Cléon’s sons, Jacques and Louis-Marie, are now in charge of the company, shortening the name to KLEMAN in 1988 but staying true to the founding principles by keeping all manufacture at its workshop in Anjou, France. You can expect the highest quality materials, unmatched craftsmanship and a real sense of authenticity that comes from a brand which has bootmaking in its blood.
While most American work-boot brands are geared towards life in the workshop, R.M. Williams offers a distinctly Australian twist on the genre. Founded in 1932, the Adelaide-based brand makes hard-wearing riding boots with smooth leather uppers and gusseted ankles. They’ve been the boots of choice for Australian farmers, ranchers and bushmen for decades, but in recent years, the label has begun increasingly to move into the luxury lifestyle space.
You’ll find beautiful Chelsea boots in premium materials, all handmade in Australia.
Hailing from Portland, Oregon, Danner is another OG American boot brand that really knows its way around the classics, and has created plenty of its own iconic silhouettes too. All of the boots in Danner’s Portland Select collection are heritage styles that are still produced in the brand’s USA factory, just as they have been for almost 100 years.
The range includes styles like the Mountain Light and the Danner Light, which, while definitely more akin to hiking boots in terms of aesthetics, are still firmly within work-boot territory thanks to their sturdy builds and durable, high-quality materials.
Grenson is a historic Northamptonshire shoemaker known for its playful brogues and contemporary twists on classic styles. It also makes some fantastic boots, many of which fall squarely into the work boot category.
Take the Easton for example. It’s an upscale take on a classic moc-toe work boot, rendered in beautiful tumbled leather, with a thick but lightweight commando sole.
Specialising in traditional, British country footwear, Tricker’s is another Northamptonshire heritage shoemaker that has been active for almost 200 years. Granted a Royal Warrant in 1989, the brand is well established as one of England’s most respected high-end shoe and boot brands, making everything from loafers to lace-up boots.
The Allan Tramping Boot is a great example of what Tricker’s is capable of when it comes to high-end work boots, boasting a stacked heel, Goodyear welting and Horween Derby leather.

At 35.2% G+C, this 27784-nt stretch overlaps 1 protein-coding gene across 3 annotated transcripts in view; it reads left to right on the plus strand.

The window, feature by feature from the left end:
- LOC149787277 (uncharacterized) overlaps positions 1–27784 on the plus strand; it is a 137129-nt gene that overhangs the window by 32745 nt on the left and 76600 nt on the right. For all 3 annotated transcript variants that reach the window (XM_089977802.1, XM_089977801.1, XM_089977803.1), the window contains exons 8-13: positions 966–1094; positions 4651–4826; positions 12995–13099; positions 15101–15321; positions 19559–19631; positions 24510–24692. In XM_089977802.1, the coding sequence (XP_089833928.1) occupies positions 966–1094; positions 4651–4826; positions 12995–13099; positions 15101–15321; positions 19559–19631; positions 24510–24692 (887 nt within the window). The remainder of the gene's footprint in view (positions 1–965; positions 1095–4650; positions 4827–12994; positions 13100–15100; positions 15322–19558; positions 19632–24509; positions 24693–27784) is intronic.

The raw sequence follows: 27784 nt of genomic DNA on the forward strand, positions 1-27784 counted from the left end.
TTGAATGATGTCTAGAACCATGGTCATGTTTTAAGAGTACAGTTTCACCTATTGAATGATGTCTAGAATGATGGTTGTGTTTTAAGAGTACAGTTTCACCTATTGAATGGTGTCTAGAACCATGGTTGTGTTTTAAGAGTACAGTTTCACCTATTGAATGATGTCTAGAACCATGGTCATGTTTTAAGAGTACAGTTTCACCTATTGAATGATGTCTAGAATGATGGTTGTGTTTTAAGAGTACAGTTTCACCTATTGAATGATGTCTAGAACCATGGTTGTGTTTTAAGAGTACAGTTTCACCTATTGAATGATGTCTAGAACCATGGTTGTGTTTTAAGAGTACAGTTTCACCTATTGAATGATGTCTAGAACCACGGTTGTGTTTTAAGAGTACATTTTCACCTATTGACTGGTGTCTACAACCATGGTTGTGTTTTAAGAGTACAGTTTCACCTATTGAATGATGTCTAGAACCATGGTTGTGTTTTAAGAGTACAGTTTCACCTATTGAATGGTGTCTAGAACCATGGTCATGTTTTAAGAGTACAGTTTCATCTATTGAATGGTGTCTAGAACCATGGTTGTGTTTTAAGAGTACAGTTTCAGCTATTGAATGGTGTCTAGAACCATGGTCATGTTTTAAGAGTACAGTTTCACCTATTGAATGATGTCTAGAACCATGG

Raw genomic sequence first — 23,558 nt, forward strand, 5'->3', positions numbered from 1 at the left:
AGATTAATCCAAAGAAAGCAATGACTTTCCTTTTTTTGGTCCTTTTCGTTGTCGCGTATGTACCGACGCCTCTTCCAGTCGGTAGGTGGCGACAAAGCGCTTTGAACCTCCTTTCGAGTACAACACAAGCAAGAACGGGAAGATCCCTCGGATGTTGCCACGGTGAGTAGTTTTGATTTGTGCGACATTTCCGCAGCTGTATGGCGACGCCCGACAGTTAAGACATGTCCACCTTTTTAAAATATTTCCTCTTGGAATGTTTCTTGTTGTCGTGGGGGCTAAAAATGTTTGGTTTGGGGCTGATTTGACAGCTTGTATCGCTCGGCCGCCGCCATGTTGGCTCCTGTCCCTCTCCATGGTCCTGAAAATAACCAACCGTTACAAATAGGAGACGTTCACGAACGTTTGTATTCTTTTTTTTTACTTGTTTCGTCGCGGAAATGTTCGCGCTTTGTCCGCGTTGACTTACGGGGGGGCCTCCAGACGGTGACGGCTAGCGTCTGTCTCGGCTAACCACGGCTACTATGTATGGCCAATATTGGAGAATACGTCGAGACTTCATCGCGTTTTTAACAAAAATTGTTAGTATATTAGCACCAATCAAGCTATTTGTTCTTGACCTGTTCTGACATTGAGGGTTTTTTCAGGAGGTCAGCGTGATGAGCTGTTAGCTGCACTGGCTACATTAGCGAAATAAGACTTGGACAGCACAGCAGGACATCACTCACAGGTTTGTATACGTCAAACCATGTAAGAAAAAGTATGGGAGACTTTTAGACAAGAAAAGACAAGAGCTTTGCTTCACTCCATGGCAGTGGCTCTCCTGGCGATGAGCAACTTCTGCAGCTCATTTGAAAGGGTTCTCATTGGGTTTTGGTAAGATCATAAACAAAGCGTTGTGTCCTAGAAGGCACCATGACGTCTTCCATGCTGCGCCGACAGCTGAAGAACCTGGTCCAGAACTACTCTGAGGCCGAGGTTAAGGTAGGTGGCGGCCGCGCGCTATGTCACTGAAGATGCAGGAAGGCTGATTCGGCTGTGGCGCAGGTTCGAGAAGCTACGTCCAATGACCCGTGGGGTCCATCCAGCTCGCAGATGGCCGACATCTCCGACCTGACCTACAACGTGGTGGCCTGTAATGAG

Viberg has been crafting high-quality boots in Canada for almost 100 years. The focus is – and always has been – on producing the absolute finest work boots money can buy. Soles are imported from Italy, cow leather comes from the USA, and water-buffalo hide is brought in from Vietnam to build the brand’s beautiful handmade footwear.
The Service Boot is Viberg’s best-selling and most iconic design. It’s a subtle update on the brand’s original work boot, which was created by founder Edwin Viberg in 1931, featuring a Dainite sole, smooth toe cap and stitchdown construction.
Founded in 1958, George Cleverley is a relative newcomer to Britain’s traditional shoemaking scene, but the brand still has a well-earned reputation for crafting some of the best footwear in the world.
Cleverley specialises in sleek dress boots that are best paired with tailoring, but there are some more robust styles in the collection too. The Mountain Boot is a prime example, with its Vibram commando sole, thick hiking laces and sturdy build. They’re shearling lined too, making them a great option for trudging through the winter months in style.
Although best known for its shiny puffer jackets, Moncler makes some excellent boots too. The Italian brand’s Vancouver boot borrows its shape from the iconic Timberland 6”, but with lots of luxury details – padded collar, signature tricolour detailing, non-slip lugged rubber sole – that’ll satisfy those looking for a super-premium alternative.
If you’re averse to the idea of paying over a grand for a pair of boots then we’d advise you to skip this section. Brunello Cucinelli is not an affordable designer label, but it does make some of the nicest menswear money can buy, from stunning soft tailoring to high-end, handmade footwear.
Styles vary from season to season, but there’s always at least a couple of pairs of rugged-looking work boots in the collection, featuring handmade Italian construction and the absolute finest of materials.
Belstaff was the first brand to use waxed cotton in the production of motorcycle jackets, but there’s more than classic outerwear to this British heritage brand. In case you didn’t already know, Belstaff also makes some seriously badass boots, including styles like the lace-up Alperton and the zip-up Trialmaster motorcycle boot.
One thing they all have in common is that they’re beautifully made, constructed with high-end materials, and built to stand the test of time.